“Backpacks are a big deal in Guilford County,” Blosser said. “There are lots of programs that are sending backpacks of food home with kids. But we don’t really have enough respondents to say they were getting backpacks to get a solid answer. We need to go into schools.

“We hear a lot about backpacks,” he continued. “But it’s only hitting 1 percent of households that are experiencing food hardship. But not all those households have children. So we’d like to see what percentage of households with food hardship that have children are getting the backpacks.”

The food alliance held its second food summit in March. Blosser said he considers the organization’s first year to be a success because people who operate different projects like food pantries and backpack programs are now talking to each other. The alliance has launched a High Point food finder app with information about emergency assistance, food pantries, community gardens and hot meals, along with information about ways to donate money and volunteer.

Going into its second year, Blosser said he expects the food alliance to focus more on offering cooking classes and helping people to establish community gardens.


  1. From FRAC report:

    Greensboro‐High Point, NC 27.9 1

    Baton Rouge, LA 24.9 2

    Fresno, CA 24.9 2

    Bakersfield, CA 24.3 4

    Jackson, MS 22.9 5

    Augusta‐Richmond County, GA‐SC 22.8 6

    Columbia, SC 22.8 6

    Memphis, TN‐MS‐AR 22.7 8

    Dayton, OH 22.6 9

    Riverside‐San Bernardino‐Ontario, CA 22.4 10

    Little Rock‐N Little Rock‐Conway, AR 22.1 11

    Greenville‐Mauldin‐Easley, SC 22.0 12

    Chattanooga, TN‐GA 21.7 13

    New Orleans‐Metairie‐Kenner, LA 21.7 13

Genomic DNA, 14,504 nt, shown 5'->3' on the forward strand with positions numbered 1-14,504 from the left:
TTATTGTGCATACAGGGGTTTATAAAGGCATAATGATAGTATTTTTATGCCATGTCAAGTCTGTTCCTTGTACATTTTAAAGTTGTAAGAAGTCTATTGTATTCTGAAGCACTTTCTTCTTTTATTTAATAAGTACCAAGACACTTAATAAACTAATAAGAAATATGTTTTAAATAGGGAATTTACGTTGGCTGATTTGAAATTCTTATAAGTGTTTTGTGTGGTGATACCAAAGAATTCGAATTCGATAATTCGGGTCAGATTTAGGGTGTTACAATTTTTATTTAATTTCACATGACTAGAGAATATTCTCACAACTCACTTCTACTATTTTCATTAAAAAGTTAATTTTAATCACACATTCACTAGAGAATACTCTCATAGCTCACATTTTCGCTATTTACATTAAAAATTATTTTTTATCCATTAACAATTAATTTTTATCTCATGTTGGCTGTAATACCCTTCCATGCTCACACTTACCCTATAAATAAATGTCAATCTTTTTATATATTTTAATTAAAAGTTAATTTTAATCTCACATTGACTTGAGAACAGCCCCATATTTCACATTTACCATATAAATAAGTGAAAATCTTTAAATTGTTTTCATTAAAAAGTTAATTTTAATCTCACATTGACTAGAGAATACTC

Louisville‐Jefferson County, KY‐IN 21.4 15

    Deltona‐Daytona Beach‐Ormond Beach, FL 21.3 16

    San Antonio, TX 21.3 16

    Cape Coral‐Fort Myers, FL 21.0 18

    Oklahoma City, OK 21.0 18

    Pensacola‐Ferry Pass‐Brent, FL 21.0 18
    Notice the complete lack of the many many small communities that we all know about experiencing real poverty problems but apparently lacking local money to be milked by such orgs and their offshoots.
    Where are all of the Appalachia and Mississippi , the American Indian nations, and so numerous other truly broken areas listed?
    This org has an agenda and while hardship may exist in pockets here surveys asking “how much more do you want somebody else to do for you” will get the desired results, every time.
    Bettin’ their “non profit” leadership lives pretty well, too.
    Think about that next time you see a govt issued card paying for a meal at Chili’s, not an economical use of funds,and guaranteed you won’t see in the real poverty pockets of our country.
    Not sayin’ they can’t do some good, but such studies can come with a predetermined goal different than the noble work put out for view by the well meaning but susceptible.